During the next decade, the global auto industry will be significantly influenced by higher demand for more fuel-efficient vehicles. Rising consumer demand for vehicles that are more cost-effective, as well as government emissions regulations that are significantly more stringent, is forcing auto manufacturers to adopt new technologies. In most cases, these technology solutions are designed and marketed by a small group of component suppliers that stand to benefit from developing technologies that take advantage of the ongoing trend of decreasing emissions and increasing fuel efficiency per vehicle, thereby increasing their negotiating leverage with large automotive manufacturers.
In August 2012, the National Highway Traffic Safety Administration announced new fuel economy standards for U.S. light duty vehicles, including passenger cars and light trucks. By the year 2025, average fuel efficiency requirement for light vehicles will rise to 54.5 miles per gallon (mpg), approximately double the prevailing average over the previous 10 years.1 The pace of change in U.S. fuel efficiency standards beginning under the Obama Administration is significant compared with the previous two decades (see the chart, right).
Rising fuel efficiency standards are not unique to the United States; nearly ever major region of the world is putting in place more stringent regulations. According to the International Council of Clean Transportation, by the year 2020 China will approach 50 mpg on average for newly manufactured autos, while the European Union has proposed a target in excess of 60 mpg. Similar emissions standards are rising for light trucks and other commercial vehicles throughout the world (see the chart below).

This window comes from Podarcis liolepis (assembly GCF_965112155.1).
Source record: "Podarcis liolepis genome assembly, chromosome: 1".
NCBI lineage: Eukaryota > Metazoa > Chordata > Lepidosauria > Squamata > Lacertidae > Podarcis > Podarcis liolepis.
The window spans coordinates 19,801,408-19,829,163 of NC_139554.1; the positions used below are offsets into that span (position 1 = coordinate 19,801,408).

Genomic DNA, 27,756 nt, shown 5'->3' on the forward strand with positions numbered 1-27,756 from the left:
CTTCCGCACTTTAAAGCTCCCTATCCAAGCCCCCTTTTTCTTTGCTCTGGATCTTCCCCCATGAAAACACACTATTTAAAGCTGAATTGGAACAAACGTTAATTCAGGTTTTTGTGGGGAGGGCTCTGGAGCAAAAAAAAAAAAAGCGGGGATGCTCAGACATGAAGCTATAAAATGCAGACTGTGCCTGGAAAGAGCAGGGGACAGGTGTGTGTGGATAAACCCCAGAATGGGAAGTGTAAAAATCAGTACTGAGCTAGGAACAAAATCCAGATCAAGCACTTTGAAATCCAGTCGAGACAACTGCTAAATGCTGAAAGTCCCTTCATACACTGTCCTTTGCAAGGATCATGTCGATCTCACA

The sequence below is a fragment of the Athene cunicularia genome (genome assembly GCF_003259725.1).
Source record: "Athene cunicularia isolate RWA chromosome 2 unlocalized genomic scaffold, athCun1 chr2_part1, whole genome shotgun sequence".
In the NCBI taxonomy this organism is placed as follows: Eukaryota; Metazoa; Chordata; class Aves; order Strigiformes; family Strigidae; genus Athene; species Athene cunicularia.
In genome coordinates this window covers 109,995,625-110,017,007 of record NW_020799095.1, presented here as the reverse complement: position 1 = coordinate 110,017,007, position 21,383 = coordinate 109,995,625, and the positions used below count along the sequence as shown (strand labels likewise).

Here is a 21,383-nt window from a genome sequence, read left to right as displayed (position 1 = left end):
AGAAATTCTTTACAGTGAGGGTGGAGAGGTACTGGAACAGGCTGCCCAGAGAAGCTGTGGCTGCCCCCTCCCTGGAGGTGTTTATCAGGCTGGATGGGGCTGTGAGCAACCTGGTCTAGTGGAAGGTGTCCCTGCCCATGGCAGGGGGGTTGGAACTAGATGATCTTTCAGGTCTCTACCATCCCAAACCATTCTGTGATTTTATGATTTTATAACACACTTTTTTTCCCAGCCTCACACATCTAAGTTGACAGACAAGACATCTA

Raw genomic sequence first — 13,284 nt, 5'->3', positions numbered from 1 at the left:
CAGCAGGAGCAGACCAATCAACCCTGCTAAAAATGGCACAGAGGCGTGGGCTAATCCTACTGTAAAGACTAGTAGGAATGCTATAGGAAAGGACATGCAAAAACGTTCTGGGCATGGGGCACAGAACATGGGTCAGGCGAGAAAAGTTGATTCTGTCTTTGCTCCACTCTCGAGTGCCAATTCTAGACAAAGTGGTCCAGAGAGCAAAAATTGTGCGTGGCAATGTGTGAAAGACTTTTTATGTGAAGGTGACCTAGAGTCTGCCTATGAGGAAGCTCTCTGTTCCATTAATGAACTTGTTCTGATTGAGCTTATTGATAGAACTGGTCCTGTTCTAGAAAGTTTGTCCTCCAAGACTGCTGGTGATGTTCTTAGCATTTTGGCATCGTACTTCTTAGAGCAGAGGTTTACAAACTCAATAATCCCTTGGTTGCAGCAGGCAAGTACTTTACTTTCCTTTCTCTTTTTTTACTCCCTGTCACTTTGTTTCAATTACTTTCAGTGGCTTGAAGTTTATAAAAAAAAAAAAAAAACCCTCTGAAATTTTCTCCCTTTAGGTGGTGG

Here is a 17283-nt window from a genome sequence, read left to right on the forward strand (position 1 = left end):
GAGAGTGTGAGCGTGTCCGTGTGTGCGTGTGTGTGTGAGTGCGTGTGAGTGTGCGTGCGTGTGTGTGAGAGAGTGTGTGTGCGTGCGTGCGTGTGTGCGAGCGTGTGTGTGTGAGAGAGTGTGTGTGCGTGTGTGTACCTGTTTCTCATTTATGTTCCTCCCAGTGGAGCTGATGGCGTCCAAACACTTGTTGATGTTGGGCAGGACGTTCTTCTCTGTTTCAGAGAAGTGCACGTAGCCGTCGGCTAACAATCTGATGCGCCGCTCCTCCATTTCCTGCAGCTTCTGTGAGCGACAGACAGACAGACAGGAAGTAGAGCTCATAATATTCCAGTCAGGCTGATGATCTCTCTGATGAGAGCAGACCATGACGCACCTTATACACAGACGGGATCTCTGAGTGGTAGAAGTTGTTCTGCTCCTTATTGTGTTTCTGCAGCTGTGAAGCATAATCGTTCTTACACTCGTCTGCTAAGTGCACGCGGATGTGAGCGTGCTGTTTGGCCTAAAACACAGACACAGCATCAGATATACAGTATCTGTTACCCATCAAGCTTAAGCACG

To meet these requirements, global automobile manufacturers are pursuing a wide range of design changes, along with associated costs and efficiency trade-offs. For example, hybrid and electric vehicle sales are expected to grow approximately 14% per year over the next decade,2 but because of their higher cost to consumers, manufacturers must remain focused on improving traditional engine emissions as well. One of the most common solutions involves reducing engine size (e.g., from six cylinders to four) while adding a turbocharger for increased power. Advanced diesel technologies are also emerging as solutions.
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Automobile component manufacturers with design patents and manufacturing expertise surrounding innovative emissions technologies are particularly well positioned to benefit from growing demand. In many cases, turbochargers, as well as lightweight components, electrical architecture, and other solutions are designed and controlled by a relatively small number of companies. Global scale requirements and tight manufacturing tolerances have proved to be barriers to entry. As the demand for these technologies increases, their volume growth and negotiating leverage with global vehicle manufacturers is likely to grow.
As these auto component suppliers benefit from a long-term pickup in the demand for their products, their stocks could experience a period of outperformance relative to broader U.S. equity market indices.